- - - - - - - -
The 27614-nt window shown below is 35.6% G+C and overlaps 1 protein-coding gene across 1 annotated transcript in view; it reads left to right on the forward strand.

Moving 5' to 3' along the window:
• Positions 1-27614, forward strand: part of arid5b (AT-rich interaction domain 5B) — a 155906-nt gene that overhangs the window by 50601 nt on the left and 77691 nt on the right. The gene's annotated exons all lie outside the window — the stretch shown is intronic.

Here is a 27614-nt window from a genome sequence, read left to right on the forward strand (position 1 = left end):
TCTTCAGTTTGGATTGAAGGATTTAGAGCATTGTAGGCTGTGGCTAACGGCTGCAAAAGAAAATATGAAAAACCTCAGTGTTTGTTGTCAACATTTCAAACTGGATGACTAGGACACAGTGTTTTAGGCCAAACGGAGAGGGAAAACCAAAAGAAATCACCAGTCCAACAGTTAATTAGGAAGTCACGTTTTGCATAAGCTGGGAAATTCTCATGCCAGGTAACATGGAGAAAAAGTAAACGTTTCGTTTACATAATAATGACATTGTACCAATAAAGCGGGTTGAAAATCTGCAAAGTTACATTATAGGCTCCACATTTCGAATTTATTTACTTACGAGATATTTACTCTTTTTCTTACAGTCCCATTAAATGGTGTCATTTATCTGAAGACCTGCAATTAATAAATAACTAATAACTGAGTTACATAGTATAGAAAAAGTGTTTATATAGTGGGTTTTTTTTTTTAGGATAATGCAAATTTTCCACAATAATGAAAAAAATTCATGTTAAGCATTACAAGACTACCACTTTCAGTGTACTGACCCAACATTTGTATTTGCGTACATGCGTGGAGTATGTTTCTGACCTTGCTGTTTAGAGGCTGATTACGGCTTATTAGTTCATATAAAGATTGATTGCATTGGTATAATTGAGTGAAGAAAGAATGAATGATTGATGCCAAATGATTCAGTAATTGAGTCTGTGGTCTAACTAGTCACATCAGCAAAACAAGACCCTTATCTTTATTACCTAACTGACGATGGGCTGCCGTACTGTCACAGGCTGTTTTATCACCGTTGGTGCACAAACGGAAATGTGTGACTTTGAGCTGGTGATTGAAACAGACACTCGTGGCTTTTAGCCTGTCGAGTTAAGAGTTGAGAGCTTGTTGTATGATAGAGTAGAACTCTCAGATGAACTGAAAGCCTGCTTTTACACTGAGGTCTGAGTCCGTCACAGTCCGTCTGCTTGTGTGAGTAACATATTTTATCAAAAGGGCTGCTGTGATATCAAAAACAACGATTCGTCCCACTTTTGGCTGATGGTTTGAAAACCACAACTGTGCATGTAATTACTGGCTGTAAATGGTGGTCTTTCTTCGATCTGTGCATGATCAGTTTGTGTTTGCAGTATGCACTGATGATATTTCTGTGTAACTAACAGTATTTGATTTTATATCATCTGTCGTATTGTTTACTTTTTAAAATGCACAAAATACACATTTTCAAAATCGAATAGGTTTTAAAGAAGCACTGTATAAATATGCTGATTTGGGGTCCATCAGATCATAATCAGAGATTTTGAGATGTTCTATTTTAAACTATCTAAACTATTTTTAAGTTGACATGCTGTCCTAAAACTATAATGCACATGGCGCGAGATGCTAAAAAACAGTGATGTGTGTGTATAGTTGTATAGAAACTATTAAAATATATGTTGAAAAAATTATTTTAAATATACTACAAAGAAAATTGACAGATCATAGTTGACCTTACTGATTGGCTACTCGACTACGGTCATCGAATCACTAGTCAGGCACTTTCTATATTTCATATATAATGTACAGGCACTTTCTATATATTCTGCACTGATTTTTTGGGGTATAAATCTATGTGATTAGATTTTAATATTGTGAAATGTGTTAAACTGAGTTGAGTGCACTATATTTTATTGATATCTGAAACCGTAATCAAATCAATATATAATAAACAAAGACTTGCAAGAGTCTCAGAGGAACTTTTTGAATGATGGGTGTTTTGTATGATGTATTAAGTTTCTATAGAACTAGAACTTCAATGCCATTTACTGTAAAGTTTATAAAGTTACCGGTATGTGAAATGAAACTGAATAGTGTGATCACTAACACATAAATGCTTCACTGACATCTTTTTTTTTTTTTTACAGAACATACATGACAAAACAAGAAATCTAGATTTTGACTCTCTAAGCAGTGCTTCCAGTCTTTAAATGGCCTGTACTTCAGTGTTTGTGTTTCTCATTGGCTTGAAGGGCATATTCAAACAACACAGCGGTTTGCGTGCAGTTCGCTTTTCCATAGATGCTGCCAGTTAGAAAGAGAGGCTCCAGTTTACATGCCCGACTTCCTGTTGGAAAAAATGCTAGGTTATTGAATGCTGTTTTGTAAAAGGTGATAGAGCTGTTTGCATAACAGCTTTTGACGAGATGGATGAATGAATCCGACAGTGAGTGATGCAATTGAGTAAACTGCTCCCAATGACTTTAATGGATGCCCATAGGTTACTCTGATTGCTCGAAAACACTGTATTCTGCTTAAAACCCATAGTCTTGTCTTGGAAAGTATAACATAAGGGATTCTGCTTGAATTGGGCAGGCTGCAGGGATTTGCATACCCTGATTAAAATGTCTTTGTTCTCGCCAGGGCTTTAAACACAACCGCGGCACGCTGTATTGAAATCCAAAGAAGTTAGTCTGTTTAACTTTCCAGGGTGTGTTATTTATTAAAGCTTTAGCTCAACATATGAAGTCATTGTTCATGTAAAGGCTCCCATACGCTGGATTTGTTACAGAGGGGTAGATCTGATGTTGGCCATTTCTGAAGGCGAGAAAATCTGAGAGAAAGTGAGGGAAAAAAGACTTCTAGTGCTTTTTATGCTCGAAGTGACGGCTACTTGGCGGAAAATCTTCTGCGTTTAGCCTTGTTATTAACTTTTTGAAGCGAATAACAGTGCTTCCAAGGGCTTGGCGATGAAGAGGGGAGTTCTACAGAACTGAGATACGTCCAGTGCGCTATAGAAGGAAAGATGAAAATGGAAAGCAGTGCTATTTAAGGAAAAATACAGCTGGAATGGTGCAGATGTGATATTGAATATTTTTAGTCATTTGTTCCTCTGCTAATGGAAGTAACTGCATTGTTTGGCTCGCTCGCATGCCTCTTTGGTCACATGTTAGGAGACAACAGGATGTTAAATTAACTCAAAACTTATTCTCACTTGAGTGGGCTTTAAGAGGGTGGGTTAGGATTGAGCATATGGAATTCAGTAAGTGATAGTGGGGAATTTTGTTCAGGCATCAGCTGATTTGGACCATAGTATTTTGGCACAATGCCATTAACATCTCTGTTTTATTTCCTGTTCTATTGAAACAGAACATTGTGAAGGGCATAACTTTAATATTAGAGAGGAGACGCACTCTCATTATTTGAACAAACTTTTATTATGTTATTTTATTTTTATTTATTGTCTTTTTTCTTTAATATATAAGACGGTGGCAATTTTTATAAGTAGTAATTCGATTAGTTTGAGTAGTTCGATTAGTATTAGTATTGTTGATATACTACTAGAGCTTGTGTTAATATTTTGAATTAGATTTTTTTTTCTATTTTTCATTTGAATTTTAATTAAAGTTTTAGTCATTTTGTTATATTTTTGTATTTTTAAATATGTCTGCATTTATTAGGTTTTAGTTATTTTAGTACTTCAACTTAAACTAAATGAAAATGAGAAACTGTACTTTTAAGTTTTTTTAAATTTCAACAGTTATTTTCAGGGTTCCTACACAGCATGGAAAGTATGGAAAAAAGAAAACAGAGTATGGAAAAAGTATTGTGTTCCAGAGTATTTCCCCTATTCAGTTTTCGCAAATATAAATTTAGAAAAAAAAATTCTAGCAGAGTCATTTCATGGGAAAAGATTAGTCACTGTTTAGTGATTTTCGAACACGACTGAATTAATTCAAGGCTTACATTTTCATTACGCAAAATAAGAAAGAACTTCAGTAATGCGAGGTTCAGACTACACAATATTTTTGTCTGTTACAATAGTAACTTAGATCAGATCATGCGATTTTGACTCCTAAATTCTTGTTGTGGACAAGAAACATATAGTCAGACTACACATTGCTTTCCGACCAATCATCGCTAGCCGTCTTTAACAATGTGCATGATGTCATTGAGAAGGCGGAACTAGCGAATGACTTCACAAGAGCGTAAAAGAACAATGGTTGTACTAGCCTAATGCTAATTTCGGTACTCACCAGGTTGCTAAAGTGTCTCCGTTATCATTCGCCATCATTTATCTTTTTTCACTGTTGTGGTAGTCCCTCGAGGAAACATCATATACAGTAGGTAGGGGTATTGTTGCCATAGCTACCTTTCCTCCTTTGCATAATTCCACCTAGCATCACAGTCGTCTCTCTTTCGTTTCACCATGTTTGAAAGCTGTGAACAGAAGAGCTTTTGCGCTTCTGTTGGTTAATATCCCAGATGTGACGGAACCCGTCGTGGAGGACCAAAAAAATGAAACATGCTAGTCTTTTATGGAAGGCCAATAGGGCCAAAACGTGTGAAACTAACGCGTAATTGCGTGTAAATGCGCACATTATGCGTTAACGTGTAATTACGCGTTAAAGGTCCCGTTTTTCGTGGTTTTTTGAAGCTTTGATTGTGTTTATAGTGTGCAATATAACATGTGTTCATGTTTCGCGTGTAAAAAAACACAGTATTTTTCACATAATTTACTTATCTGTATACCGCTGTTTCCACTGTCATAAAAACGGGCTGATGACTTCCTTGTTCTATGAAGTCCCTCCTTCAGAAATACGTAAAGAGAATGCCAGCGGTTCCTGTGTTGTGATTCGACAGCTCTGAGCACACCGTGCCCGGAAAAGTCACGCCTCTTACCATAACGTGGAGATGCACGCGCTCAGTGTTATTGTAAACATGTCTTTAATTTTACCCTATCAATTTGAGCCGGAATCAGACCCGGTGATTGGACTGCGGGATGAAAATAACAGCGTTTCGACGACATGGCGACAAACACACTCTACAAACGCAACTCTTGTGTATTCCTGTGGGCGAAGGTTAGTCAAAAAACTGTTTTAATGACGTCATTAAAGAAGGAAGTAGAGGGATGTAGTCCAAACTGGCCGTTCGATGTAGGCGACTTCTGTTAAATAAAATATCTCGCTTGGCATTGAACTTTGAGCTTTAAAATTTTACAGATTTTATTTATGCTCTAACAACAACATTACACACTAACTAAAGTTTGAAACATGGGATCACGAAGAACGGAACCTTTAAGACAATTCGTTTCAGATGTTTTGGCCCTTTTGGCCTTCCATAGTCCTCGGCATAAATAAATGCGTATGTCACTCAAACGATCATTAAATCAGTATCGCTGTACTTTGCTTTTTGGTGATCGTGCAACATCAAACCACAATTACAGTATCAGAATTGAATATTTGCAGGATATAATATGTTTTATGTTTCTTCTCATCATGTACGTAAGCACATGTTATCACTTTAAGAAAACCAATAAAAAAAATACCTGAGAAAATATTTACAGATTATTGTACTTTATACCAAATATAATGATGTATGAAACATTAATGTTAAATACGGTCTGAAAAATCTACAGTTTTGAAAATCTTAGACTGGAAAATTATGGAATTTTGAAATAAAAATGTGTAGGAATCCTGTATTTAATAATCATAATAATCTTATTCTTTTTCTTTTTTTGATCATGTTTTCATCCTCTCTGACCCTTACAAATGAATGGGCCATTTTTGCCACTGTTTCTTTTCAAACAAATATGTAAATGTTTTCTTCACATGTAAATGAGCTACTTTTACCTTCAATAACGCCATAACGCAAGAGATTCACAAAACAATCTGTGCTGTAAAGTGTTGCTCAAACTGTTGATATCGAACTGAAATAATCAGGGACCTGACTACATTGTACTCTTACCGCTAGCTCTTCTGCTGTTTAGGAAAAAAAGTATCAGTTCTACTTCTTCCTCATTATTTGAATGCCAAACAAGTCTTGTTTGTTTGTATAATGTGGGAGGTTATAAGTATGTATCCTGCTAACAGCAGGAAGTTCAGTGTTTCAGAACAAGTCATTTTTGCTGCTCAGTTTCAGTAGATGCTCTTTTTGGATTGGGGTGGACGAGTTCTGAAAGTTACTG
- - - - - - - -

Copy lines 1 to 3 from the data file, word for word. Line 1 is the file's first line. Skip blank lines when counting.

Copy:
The 27614-nt window shown below is 35.6% G+C and overlaps 1 protein-coding gene across 1 annotated transcript in view; it reads left to right on the forward strand.

Moving 5' to 3' along the window:
• Positions 1-27614, forward strand: part of arid5b (AT-rich interaction domain 5B) — a 155906-nt gene that overhangs the window by 50601 nt on the left and 77691 nt on the right. The gene's annotated exons all lie outside the window — the stretch shown is intronic.